Oklahoma Eliminates Need for Youth Shelters after Suit Forces the Issue

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February 1, 2015; Seattle Post-Intelligencer

Ed Lake, the director of the Oklahoma Department of Youth Services, says that that the numbers of children entering foster care are down and foster-home certifications have increased, and so foster care placements into homes now happen more quickly. All of this means that plans are being made to close Tulsa’s Laura Dester Shelter and Oklahoma City’s Pauline E. Mayer Shelter.

Shuttering those two shelters will fulfill part of a settlement reached as resolution to a 2008 federal class-action lawsuit that alleged children were lingering too long in those shelters awaiting placement. In fact, use of the shelters for infants and toddlers was ended in 2012.

The use of lawsuits to resolve longstanding problems in state child welfare systems is central to advocacy strategies. Oklahoma’s foster system has had longstanding problems in its foster care system, as was recorded in this bleak and disturbing 2008 article in the New York Times, which reads in part:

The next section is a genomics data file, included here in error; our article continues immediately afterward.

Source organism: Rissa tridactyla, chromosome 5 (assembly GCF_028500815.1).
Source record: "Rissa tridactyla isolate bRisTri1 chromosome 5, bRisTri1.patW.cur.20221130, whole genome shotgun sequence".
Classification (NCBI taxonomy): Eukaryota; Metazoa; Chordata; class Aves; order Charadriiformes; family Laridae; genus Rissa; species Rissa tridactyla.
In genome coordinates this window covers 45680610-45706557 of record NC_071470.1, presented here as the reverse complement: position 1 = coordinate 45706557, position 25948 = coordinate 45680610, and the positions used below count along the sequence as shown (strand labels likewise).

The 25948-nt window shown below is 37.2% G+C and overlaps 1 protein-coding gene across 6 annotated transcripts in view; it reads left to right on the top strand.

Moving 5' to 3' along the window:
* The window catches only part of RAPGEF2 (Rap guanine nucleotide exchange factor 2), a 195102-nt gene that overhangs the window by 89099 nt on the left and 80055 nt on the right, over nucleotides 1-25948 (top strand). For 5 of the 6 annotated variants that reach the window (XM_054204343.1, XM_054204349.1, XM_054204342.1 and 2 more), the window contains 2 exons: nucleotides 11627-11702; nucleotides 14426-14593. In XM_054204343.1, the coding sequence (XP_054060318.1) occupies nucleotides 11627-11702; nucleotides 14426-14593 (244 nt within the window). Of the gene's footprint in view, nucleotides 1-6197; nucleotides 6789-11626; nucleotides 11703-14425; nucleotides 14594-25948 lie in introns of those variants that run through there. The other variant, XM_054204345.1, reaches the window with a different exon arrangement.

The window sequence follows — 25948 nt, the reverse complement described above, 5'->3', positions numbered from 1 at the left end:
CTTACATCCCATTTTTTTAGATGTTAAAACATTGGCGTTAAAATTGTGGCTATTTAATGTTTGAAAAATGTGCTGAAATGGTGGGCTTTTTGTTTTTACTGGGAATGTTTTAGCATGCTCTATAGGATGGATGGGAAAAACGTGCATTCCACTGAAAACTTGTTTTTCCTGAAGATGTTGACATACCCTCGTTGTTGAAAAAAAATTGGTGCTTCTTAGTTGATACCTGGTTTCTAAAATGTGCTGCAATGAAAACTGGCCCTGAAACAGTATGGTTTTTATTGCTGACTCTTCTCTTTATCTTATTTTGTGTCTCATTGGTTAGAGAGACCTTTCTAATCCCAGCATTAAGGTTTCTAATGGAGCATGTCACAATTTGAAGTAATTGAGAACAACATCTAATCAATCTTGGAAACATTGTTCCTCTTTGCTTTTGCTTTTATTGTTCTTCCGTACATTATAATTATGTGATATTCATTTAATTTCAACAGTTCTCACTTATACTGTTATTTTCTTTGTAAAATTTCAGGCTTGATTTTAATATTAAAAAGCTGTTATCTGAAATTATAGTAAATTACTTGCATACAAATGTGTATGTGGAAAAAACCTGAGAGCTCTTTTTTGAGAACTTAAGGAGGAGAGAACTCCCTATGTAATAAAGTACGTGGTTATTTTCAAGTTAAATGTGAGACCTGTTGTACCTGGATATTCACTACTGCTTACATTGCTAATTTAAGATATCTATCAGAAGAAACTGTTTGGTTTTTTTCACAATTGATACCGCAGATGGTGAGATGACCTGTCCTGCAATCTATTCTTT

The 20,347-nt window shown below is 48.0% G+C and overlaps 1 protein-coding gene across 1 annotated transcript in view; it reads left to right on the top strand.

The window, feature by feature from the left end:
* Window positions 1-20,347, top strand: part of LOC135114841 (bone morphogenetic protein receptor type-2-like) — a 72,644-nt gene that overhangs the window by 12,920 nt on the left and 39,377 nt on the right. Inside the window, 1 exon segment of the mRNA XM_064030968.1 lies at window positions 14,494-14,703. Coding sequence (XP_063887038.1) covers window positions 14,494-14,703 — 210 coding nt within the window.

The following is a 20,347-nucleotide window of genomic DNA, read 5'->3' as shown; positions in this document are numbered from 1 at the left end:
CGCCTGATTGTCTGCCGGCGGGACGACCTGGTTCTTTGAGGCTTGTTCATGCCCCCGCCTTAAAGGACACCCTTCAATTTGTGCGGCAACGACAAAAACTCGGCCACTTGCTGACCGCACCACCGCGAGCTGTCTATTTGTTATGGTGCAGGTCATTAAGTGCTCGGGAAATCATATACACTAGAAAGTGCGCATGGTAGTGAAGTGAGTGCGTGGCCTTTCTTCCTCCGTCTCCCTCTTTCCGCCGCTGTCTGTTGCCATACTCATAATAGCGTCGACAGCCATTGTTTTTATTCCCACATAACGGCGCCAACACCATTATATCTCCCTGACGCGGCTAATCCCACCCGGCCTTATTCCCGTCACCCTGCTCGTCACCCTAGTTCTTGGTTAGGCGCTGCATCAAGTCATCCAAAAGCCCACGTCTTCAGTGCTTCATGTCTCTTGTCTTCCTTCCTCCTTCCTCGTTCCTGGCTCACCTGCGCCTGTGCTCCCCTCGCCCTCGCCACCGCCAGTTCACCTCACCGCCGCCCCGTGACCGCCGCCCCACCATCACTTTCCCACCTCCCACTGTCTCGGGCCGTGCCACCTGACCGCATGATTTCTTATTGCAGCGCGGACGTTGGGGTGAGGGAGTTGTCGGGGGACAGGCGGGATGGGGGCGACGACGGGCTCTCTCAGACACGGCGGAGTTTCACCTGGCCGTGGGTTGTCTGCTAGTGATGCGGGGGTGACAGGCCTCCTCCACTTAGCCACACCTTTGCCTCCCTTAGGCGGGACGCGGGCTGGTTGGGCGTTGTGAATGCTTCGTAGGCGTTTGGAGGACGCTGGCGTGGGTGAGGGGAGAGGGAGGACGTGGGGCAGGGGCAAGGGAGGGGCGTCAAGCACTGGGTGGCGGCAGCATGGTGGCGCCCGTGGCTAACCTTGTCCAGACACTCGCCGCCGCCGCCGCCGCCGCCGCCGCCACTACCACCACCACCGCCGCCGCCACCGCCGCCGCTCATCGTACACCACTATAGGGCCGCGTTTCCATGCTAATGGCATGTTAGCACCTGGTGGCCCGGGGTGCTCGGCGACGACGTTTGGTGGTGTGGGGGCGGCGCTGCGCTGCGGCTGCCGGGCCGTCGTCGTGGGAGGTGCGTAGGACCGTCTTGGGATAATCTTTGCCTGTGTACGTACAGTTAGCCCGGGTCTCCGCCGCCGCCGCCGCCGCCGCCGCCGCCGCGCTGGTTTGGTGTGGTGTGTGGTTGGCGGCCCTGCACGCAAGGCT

“Federal data shows that Oklahoma consistently has one of the worst records in the country of documented abuse of children in foster or group homes. In addition to frequent moves and extended stays in overcrowded shelters, the system is short of foster parents, social workers and needed therapies.”

Lake is planning on convening community meetings to discuss future plans for the campus, and the 115 employees will all be offered other child welfare jobsnd ith the shelre lingering too long in those shelters awaiting placement.. The sites might be repurposed into transitional living, homes for young mothers, or other facilities for the community, but Lake said, “This is a community decision. We are totally open to any and all ideas and what happens moving forward.”—Ruth McCambridge